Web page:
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Re: So, what can go wrong with aluminum?

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Also because canal boats need to be heavy in order to get enough head room. using steel allows the boat to sink deeper without adding ballast, which allows a lower floorboard (relative to the water).
probably a lot more to do with tradition....

An alloy canal boat would be a bit like a reed boat on Lake Titicaca made out of plastic...
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Old 12-08-2017, 19:47   #68
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Re: So, what can go wrong with aluminum?

Aluminum works great for airplanes.
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Old 12-08-2017, 21:21   #69
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Re: So, what can go wrong with aluminum?

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Originally Posted by Wckoek View Post
There are a lot of 20 year old GRP boat that doesn't need significant repairs, more so for the hull alone, it had to depend on how the hull is constructed.

Speaking of problems does anyone have any issues or stories about condensation under insulating materials or problems with insulating materials in aluminum boats?

My aluminum boat has spray on foam on the inside of the hull making it impossible for water to reach the aluminum....except in the bilge areas, where it is possible to keep track of any corrosion because nothing is covered in those areas.
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Old 12-08-2017, 21:26   #70
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Re: So, what can go wrong with aluminum?

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Maybe for tourist or commercial boats it is wiser to build in steel, yes it requires more regular rust busting and maintainence, but it's routine in a commercial run boat, and if anything went wrong it can be fix faster and much cheaper.
Yeah, for leisure boats that get used once in a while, alum is the only way to go.
There are many many many commercial aluminum boats in the world today. Aluminum does not rust nor does it need to be painted. In fact it is best not to paint an aluminum boat. You cannot say that about a steel hull.

Aluminum also has a higher strength to weight ratio which saves fuel. The fuel savings alone eventually pays for the price difference between steel and aluminum. You also have to consider the cost of labor of constantly chasing down rust.
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Old 12-08-2017, 22:56   #71
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Re: So, what can go wrong with aluminum?

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Perhaps, but my observation is that around the world, the majority of work boats are aluminium, not steel. If steel is better, why do all t hese folks not use it?

Jim
The majority work boat that are build of aluminum are punts, sport fisher, runabouts, the lighter boats. Trawlers, tugs even recreational ones build of aluminum are rare.
Maybe the majority workboat build of aluminum is the lighter types but not when you look at the heavier types, maybe the lighter types can make use of the more corrosion resistant alloy like 5083 instead of the stronger but prone to electrolysis type.

What David M mention is right too, it's hard to say which is better by material or individual boat alone.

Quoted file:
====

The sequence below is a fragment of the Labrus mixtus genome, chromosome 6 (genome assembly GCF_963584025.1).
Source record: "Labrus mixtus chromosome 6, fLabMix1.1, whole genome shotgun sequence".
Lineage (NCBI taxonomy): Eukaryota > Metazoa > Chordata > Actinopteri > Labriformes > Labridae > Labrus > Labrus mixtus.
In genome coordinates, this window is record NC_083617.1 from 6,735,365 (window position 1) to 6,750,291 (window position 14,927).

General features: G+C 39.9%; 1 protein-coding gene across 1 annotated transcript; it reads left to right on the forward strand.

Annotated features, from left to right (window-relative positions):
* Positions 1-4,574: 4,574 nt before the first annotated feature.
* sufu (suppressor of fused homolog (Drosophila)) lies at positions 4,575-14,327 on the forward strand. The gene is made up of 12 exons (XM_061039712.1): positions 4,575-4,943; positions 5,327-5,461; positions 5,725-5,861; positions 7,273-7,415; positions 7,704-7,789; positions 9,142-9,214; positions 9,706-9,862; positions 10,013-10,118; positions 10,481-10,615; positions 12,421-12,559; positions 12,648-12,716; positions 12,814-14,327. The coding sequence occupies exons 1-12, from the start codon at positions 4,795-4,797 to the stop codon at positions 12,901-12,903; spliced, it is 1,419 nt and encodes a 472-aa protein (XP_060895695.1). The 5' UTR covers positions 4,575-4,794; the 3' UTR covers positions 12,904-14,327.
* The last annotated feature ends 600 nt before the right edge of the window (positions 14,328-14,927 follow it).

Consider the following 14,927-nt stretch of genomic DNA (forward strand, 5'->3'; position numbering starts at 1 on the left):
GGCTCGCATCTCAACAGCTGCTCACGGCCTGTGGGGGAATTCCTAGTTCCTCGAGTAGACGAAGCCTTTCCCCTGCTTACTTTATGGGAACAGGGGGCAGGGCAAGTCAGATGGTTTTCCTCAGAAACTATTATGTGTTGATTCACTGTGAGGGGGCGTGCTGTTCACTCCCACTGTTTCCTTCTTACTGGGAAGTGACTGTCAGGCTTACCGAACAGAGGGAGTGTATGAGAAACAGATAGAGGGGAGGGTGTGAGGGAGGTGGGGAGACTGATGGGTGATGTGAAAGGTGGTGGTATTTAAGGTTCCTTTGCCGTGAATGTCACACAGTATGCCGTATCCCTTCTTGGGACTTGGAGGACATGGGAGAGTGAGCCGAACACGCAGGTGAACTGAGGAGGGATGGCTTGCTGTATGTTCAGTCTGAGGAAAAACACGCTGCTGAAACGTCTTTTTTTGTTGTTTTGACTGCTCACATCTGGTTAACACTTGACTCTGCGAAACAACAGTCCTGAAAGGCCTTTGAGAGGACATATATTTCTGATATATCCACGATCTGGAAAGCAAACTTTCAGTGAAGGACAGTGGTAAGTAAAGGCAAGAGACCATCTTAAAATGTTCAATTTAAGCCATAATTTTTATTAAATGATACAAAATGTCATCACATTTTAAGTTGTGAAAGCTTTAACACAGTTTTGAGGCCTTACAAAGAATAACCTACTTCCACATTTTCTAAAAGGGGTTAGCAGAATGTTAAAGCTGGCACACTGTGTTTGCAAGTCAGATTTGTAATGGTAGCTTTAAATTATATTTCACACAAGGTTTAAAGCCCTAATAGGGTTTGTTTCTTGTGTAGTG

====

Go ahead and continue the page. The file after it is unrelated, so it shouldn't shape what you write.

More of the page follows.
I see benefit in steel taking on paint, for antifouling purpose, and on displacement boats maybe weight isn't as much an issue as planing or semi planing types.
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Old 14-08-2017, 04:50   #72
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Re: So, what can go wrong with aluminum?

btw: avoid treadmaster-type of non-skid mats: they are somewhat waterpermeable & there is corrosion going on under them. much worse of course teakdecks - to be avoided at all costs on an aluminiumboat
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Old 14-08-2017, 08:35   #73
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Re: So, what can go wrong with aluminum?

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btw: avoid treadmaster-type of non-skid mats: they are somewhat waterpermeable & there is corrosion going on under them. much worse of course teakdecks - to be avoided at all costs on an aluminiumboat
How about those faux teak or cork type?
I know not all products are created equal.
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Old 14-08-2017, 08:39   #74
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Re: So, what can go wrong with aluminum?

water can get under any of those, corrosion with trapped water (differential "oxygenation") is inevitable. friends had the alloy of the cockpitsole eaten through under the teak...
nonskid paint is the only thing we'd have
(but due to the near-inavailability of second hand aluminium boats-apart from Ovnis - TNB is going to be GRP)
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Old 14-08-2017, 08:57   #75
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Re: So, what can go wrong with aluminum?

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water can get under any of those, corrosion with trapped water (differential "oxygenation") is inevitable. friends had the alloy of the cockpitsole eaten through under the teak...
nonskid paint is the only thing we'd have
(but due to the near-inavailability of second hand aluminium boats-apart from Ovnis - TNB is going to be GRP)
I guess the reason for going for aluminum even given the reduced GRP boat price now is for one off builds, most probably make sense for boats above 60 feet on the market as they are still competitive to build under the price.
The choice would be rather limited for decks, anyway I read that there are now vinyl wraps that could work well for aluminum hull, antifouling also. No experience with its use and longevity.